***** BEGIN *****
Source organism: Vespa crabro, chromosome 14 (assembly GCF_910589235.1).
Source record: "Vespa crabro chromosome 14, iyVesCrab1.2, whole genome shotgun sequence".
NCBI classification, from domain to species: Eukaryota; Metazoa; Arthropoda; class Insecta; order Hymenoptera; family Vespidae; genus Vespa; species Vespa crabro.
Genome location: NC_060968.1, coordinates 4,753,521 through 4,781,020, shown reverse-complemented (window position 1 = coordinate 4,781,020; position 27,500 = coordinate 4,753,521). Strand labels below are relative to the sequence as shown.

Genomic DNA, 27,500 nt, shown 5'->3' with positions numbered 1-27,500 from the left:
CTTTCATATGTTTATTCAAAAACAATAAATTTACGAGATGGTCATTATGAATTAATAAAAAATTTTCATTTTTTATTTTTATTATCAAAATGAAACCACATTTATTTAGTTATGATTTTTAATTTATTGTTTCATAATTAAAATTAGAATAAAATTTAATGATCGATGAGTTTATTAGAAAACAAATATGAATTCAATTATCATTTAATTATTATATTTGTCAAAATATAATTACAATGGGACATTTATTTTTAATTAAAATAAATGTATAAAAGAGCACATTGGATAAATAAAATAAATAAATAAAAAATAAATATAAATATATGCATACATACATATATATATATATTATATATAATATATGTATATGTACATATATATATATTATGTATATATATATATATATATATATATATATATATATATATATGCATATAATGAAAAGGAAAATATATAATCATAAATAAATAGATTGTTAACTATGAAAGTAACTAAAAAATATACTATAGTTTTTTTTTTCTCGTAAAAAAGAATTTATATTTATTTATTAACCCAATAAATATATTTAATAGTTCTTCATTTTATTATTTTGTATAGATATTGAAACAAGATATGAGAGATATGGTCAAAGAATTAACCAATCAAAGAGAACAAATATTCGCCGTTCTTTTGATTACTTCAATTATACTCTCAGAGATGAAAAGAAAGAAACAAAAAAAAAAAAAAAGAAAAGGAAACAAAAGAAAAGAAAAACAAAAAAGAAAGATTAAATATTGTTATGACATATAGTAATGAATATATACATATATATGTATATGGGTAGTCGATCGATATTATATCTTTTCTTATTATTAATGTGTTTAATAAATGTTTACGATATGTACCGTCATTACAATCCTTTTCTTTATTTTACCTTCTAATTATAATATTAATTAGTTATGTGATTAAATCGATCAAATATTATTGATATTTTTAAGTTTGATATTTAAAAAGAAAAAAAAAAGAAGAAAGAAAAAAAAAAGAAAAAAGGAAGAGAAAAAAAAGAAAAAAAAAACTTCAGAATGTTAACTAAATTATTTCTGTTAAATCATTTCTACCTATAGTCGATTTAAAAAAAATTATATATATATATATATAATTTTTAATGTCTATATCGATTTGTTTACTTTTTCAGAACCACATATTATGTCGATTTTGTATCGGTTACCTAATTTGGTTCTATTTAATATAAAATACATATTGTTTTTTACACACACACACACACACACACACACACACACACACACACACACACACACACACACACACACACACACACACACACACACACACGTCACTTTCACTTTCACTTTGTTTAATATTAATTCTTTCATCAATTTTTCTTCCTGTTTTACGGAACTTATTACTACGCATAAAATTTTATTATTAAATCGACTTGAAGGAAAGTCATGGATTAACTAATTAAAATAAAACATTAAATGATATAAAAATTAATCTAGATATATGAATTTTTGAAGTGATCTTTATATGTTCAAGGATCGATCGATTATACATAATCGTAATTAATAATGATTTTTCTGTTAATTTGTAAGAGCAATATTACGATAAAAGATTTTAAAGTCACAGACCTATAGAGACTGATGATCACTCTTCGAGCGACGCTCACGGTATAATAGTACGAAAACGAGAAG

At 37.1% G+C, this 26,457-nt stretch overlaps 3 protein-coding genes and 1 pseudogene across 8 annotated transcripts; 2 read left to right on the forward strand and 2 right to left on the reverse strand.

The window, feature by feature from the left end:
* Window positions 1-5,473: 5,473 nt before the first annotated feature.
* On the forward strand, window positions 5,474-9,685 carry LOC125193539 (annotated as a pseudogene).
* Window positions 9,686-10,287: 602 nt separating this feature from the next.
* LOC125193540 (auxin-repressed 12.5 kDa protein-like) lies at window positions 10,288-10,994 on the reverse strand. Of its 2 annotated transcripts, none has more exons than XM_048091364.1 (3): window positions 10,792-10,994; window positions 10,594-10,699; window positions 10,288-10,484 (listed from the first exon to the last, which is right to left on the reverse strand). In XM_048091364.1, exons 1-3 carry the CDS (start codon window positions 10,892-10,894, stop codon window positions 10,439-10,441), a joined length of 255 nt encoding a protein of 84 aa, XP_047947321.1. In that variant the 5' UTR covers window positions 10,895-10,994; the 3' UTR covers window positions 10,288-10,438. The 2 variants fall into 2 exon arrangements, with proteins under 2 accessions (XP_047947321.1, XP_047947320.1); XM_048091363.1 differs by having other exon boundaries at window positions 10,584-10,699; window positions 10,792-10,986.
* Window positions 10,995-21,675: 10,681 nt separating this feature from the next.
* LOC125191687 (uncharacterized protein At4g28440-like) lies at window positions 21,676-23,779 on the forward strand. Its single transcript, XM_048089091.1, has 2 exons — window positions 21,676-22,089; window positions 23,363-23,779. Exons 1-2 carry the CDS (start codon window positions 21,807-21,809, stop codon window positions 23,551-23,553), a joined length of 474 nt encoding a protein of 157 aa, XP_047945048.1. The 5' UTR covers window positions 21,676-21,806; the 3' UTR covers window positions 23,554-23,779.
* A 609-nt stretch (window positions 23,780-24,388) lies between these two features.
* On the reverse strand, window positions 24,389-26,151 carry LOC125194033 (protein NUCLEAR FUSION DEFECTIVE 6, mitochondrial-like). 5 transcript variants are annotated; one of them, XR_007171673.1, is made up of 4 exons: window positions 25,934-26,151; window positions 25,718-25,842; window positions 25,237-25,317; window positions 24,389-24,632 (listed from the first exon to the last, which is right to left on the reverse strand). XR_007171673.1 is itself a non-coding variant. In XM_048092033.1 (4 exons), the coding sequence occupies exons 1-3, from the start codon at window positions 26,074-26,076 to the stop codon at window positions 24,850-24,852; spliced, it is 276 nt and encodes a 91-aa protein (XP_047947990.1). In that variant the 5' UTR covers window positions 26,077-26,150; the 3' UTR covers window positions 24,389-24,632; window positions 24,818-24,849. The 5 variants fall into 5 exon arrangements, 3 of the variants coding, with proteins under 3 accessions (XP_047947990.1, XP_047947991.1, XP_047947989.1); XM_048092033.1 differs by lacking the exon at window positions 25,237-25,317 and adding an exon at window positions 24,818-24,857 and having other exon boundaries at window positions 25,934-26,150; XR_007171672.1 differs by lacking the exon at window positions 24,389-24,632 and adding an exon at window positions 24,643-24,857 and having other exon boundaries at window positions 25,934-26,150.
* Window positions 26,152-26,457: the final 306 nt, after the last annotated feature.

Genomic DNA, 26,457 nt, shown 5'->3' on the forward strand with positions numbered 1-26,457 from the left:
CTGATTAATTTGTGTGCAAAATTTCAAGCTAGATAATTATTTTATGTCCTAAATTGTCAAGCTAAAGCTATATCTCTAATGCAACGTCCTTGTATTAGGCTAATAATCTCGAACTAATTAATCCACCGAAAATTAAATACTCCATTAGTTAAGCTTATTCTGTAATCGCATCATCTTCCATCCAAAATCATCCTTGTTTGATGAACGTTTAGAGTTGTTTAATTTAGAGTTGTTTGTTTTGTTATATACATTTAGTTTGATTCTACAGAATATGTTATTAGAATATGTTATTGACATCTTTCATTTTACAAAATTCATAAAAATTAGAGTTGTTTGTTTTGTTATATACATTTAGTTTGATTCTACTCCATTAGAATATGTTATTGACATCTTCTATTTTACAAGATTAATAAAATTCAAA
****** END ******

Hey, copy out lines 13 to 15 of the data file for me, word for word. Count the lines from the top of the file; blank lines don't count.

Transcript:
* Window positions 10,995-21,675: 10,681 nt separating this feature from the next.
* LOC125191687 (uncharacterized protein At4g28440-like) lies at window positions 21,676-23,779 on the forward strand. Its single transcript, XM_048089091.1, has 2 exons — window positions 21,676-22,089; window positions 23,363-23,779. Exons 1-2 carry the CDS (start codon window positions 21,807-21,809, stop codon window positions 23,551-23,553), a joined length of 474 nt encoding a protein of 157 aa, XP_047945048.1. The 5' UTR covers window positions 21,676-21,806; the 3' UTR covers window positions 23,554-23,779.
* A 609-nt stretch (window positions 23,780-24,388) lies between these two features.